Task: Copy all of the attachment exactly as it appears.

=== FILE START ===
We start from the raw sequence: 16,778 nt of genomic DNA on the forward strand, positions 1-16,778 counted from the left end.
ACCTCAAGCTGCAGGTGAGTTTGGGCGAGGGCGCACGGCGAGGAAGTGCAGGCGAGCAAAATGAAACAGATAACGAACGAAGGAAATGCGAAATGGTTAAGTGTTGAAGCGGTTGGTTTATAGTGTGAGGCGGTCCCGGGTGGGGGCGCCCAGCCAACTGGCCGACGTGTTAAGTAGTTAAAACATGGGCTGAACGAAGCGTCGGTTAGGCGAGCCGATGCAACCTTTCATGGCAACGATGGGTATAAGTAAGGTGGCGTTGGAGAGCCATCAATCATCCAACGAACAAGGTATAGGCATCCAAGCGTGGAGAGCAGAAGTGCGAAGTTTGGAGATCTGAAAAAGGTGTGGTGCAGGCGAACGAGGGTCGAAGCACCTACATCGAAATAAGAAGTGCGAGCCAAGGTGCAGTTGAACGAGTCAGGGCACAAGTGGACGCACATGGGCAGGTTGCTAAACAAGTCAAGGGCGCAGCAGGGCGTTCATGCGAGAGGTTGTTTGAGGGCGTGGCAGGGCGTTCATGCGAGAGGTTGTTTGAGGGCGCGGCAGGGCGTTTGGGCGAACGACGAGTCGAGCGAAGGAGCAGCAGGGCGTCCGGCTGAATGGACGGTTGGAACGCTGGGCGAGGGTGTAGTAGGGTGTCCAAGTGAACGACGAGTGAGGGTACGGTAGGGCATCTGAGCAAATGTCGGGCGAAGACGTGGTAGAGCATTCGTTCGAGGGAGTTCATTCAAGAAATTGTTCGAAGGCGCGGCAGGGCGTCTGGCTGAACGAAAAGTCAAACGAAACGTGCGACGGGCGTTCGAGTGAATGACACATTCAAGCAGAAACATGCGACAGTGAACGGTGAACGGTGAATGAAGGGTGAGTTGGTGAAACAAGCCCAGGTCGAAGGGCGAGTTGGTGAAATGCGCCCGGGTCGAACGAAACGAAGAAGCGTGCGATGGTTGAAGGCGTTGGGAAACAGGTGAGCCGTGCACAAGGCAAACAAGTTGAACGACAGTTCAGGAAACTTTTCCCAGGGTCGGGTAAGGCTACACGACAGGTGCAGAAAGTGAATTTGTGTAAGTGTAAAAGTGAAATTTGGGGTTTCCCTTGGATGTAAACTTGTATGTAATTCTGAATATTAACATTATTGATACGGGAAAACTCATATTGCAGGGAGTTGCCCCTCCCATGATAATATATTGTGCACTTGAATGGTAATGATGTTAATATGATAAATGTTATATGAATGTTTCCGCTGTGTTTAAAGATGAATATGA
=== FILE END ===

We start from the raw sequence: 16,778 nt of genomic DNA on the forward strand, positions 1-16,778 counted from the left end.
ACCTCAAGCTGCAGGTGAGTTTGGGCGAGGGCGCACGGCGAGGAAGTGCAGGCGAGCAAAATGAAACAGATAACGAACGAAGGAAATGCGAAATGGTTAAGTGTTGAAGCGGTTGGTTTATAGTGTGAGGCGGTCCCGGGTGGGGGCGCCCAGCCAACTGGCCGACGTGTTAAGTAGTTAAAACATGGGCTGAACGAAGCGTCGGTTAGGCGAGCCGATGCAACCTTTCATGGCAACGATGGGTATAAGTAAGGTGGCGTTGGAGAGCCATCAATCATCCAACGAACAAGGTATAGGCATCCAAGCGTGGAGAGCAGAAGTGCGAAGTTTGGAGATCTGAAAAAGGTGTGGTGCAGGCGAACGAGGGTCGAAGCACCTACATCGAAATAAGAAGTGCGAGCCAAGGTGCAGTTGAACGAGTCAGGGCACAAGTGGACGCACATGGGCAGGTTGCTAAACAAGTCAAGGGCGCAGCAGGGCGTTCATGCGAGAGGTTGTTTGAGGGCGTGGCAGGGCGTTCATGCGAGAGGTTGTTTGAGGGCGCGGCAGGGCGTTTGGGCGAACGACGAGTCGAGCGAAGGAGCAGCAGGGCGTCCGGCTGAATGGACGGTTGGAACGCTGGGCGAGGGTGTAGTAGGGTGTCCAAGTGAACGACGAGTGAGGGTACGGTAGGGCATCTGAGCAAATGTCGGGCGAAGACGTGGTAGAGCATTCGTTCGAGGGAGTTCATTCAAGAAATTGTTCGAAGGCGCGGCAGGGCGTCTGGCTGAACGAAAAGTCAAACGAAACGTGCGACGGGCGTTCGAGTGAATGACACATTCAAGCAGAAACATGCGACAGTGAACGGTGAACGGTGAATGAAGGGTGAGTTGGTGAAACAAGCCCAGGTCGAAGGGCGAGTTGGTGAAATGCGCCCGGGTCGAACGAAACGAAGAAGCGTGCGATGGTTGAAGGCGTTGGGAAACAGGTGAGCCGTGCACAAGGCAAACAAGTTGAACGACAGTTCAGGAAACTTTTCCCAGGGTCGGGTAAGGCTACACGACAGGTGCAGAAAGTGAATTTGTGTAAGTGTAAAAGTGAAATTTGGGGTTTCCCTTGGATGTAAACTTGTATGTAATTCTGAATATTAACATTATTGATACGGGAAAACTCATATTGCAGGGAGTTGCCCCTCCCATGATAATATATTGTGCACTTGAATGGTAATGATGTTAATATGATAAATGTTATATGAATGTTTCCGCTGTGTTTAAAGATGAATATGA